ROCKINGHAM — Richmond County Beekeepers will hold their annual Beginning Beekeeping Workshop from 8:30 a.m. to 1:30 p.m. on Saturday, March 18 at the Richmond County Cooperative Extension.
David Auman, president of the local chapter, said it promises to be a great opportunity for newcomers to find out what the buzz is about.
“This is a short amount of time for someone to come and spend some time with us,” he said. “But we were all new beekeepers at one time or another. Over time, you forget what scared you when you started, and you have to back up and explain things a little better. We’ll have fun, we’ll feed everybody. And we will have live bees there again and go over basic beekeeping essentials. Our members will be doing this class.”
Paige Burns, assistant horticulture agent with the cooperative extension, said the beekeepers share their knowledge with newcomers each year.
“Every year, the Richmond County Beekeepers have a bee-keeping school,” she explained. “It kind of serves as a refresher course for experienced beekeepers and an introduction for people who want to learn to put together a hive, ways of controlling pests and making honey. Just every aspect of beekeeping.”
Auman said that while surrounding counties have their own beekeeping clubs, the Richmond County group has become a sort of hive of activity for them all.
“This workshop is for only half a day, so that’s not a lot of time,” he said. “Our intentions are to introduce people to beekeeping, let them see if that’s something they are interested in — and if it is, to encourage them to join the club. We have Richmond, Moore, Anson and Scotland counties. Each county has its own club, but they got involved in our club at some point and just kept on coming here, and we’re grateful for that.”
Auman added that what began as a group of only a few bee enthusiasts soon blossomed into a club.
“Our membership has grown,” he said. “We’re close to 40 members in Richmond County. I would guess that maybe one-third of those probably make honey and sell it. Some probably go to the farmer’s market.”
When Auman began making honey 17 years ago, he said he didn’t have a ready market for it.
He also said he has slowly become a believer in the health benefits of eating locally made honey.
“I started eating honey,” he said. “During hunting season my eyes had always watered and my nose was congested, but after I’d been eating honey for a while, it really improved. I wasn’t sure I believed it at first. But I think it might make a difference.”
Asked about some of the obvious and inevitable results of human interaction with bees, Auman said stings happen, but even those have been studied for medicinal benefits.
“When I started, I had nothing — no protective clothing, I didn’t even have a hive tool,” he recalled. “I’d get an occasional sting. But that’s helped me not to swell up as bad when I get stung. It’s helped me with my arthritis.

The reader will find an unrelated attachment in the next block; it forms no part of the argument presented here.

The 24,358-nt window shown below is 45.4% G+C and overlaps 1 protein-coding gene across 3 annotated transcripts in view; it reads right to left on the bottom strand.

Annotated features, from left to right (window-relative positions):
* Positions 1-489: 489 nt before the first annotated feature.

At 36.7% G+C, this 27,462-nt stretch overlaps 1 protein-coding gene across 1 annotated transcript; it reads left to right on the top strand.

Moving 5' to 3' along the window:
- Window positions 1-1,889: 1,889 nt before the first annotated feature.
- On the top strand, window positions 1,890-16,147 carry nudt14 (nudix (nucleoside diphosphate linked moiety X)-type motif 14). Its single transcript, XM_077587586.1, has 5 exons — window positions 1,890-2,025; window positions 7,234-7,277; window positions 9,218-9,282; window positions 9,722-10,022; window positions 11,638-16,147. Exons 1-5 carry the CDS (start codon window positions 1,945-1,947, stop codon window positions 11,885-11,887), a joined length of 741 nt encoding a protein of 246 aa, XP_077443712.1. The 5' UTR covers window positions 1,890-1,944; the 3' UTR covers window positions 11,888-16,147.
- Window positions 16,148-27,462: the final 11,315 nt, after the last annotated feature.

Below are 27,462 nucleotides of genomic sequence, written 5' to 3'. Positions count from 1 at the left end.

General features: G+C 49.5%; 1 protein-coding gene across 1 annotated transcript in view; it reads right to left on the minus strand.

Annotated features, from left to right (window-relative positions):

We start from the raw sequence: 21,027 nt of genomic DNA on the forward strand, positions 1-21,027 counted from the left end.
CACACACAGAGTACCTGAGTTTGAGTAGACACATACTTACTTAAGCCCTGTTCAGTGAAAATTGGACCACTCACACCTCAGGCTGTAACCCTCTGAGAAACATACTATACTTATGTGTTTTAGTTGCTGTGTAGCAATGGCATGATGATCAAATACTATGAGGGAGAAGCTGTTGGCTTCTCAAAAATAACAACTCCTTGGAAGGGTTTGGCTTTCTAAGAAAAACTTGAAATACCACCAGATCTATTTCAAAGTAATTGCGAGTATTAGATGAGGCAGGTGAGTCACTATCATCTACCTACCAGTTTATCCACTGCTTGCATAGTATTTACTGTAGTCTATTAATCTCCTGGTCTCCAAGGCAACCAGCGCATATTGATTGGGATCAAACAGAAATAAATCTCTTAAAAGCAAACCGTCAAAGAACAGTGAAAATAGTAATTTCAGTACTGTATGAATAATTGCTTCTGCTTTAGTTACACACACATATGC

“I’ve been to a couple of workshops where they had people who’d been banged up in car accidents and had other injuries, and I asked them whether bee sting therapy helped them, and they said it had,” he continued. “The big fear with bees is being stung. When people say that, I tell them we have a member in the club who is allergic to bees. He has his own hives. But if you can tolerate a few stings each year, it’s beneficial. There are people who do that. The guy I saw was from California, but you can probably find someone closer than that who practices.”
But even Auman, after his share of bee stings, said he’s geared-up since his early days.
“I’m hoping that I’m just getting my therapies in the bee yard,” he said. “I do wear the jacket and the veil now. We have some people who don’t wear any protective clothing at all. Most of the time though, the bees are very gentle. We have beekeepers that never get stung during the year.”
Bees, he said, are also a marvel of design.
“There’s so many fascinating things about honey bees,” Auman said. “They really shouldn’t even be able to fly. They’re not engineered to fly. Most engineers would look at these bees and say, ‘No way.’ They’re little tankers, but their wings beat 11,400 times per minute. That’s more than humming birds.”
With the recent warm winter and increasingly humid days so early in the year, Auman said he’s worried cold temperatures could make a surprise rebound.
“I’m concerned about the things that are blooming early,” he said. “I’m afraid a late freeze will come through and kill everything, crops and bees.”
Often “on call” as a kind of bee rescue worker, Auman said when people notice what they believe to be honeybees on their property, they reach out to him.
“A lot of times people will call, mainly from Rockingham, saying they have honey bees, and they’ll ask me to come out and get them, or we’ll send someone to check,” he explained. “But a lot of times they end up being yellow jackets. And if they are bees, we’ll try to save them. We are getting more calls now, especially with the mites that are affecting the bees. People are more aware of the plight of the honey bees.”
The Varroa mites, he said, first plagued local bees in the 1980s.
“The bees around here took a big hit,” he recounted. “The Varrora mites came in and we lost most of our bees. That took out the wild honey bees and the bees in the honey bee yards. We didn’t know what it was. We just knew the bees were dying. Now, they are finding ways to make it easier to treat for the Varroa mites.”
To learn more about beekeeping and to register for the class, call 910-997-8255.
Reach reporter Melonie McLaurin at 910-817-2673.